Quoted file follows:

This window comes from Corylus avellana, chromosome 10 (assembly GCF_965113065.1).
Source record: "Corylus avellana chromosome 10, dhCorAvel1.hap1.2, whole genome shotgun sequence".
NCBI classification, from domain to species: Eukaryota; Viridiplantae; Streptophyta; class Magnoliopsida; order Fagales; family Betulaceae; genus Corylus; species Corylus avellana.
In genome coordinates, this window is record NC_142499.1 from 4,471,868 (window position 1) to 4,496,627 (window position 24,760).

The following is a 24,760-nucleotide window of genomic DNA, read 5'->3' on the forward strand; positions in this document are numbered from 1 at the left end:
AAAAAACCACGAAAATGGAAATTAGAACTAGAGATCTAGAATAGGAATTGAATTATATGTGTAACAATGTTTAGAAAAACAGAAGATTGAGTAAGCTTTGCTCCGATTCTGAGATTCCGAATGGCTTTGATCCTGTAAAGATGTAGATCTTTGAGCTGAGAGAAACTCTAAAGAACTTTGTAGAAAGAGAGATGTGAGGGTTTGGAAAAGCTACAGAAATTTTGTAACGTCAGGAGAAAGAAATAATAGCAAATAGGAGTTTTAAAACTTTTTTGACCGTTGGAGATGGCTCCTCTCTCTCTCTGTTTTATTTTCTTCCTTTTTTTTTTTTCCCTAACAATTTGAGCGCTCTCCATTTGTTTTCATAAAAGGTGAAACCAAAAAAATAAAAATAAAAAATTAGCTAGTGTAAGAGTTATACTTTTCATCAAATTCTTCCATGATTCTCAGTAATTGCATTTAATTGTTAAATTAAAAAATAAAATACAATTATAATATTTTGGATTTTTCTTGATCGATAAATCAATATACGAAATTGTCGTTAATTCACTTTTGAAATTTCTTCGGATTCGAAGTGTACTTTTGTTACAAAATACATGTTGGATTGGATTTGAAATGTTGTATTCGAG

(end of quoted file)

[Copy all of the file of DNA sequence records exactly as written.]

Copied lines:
This window comes from Corylus avellana, chromosome 10 (assembly GCF_965113065.1).
Source record: "Corylus avellana chromosome 10, dhCorAvel1.hap1.2, whole genome shotgun sequence".
NCBI classification, from domain to species: Eukaryota; Viridiplantae; Streptophyta; class Magnoliopsida; order Fagales; family Betulaceae; genus Corylus; species Corylus avellana.
In genome coordinates, this window is record NC_142499.1 from 4,471,868 (window position 1) to 4,496,627 (window position 24,760).

The following is a 24,760-nucleotide window of genomic DNA, read 5'->3' on the forward strand; positions in this document are numbered from 1 at the left end:
AAAAAACCACGAAAATGGAAATTAGAACTAGAGATCTAGAATAGGAATTGAATTATATGTGTAACAATGTTTAGAAAAACAGAAGATTGAGTAAGCTTTGCTCCGATTCTGAGATTCCGAATGGCTTTGATCCTGTAAAGATGTAGATCTTTGAGCTGAGAGAAACTCTAAAGAACTTTGTAGAAAGAGAGATGTGAGGGTTTGGAAAAGCTACAGAAATTTTGTAACGTCAGGAGAAAGAAATAATAGCAAATAGGAGTTTTAAAACTTTTTTGACCGTTGGAGATGGCTCCTCTCTCTCTCTGTTTTATTTTCTTCCTTTTTTTTTTTTCCCTAACAATTTGAGCGCTCTCCATTTGTTTTCATAAAAGGTGAAACCAAAAAAATAAAAATAAAAAATTAGCTAGTGTAAGAGTTATACTTTTCATCAAATTCTTCCATGATTCTCAGTAATTGCATTTAATTGTTAAATTAAAAAATAAAATACAATTATAATATTTTGGATTTTTCTTGATCGATAAATCAATATACGAAATTGTCGTTAATTCACTTTTGAAATTTCTTCGGATTCGAAGTGTACTTTTGTTACAAAATACATGTTGGATTGGATTTGAAATGTTGTATTCGAG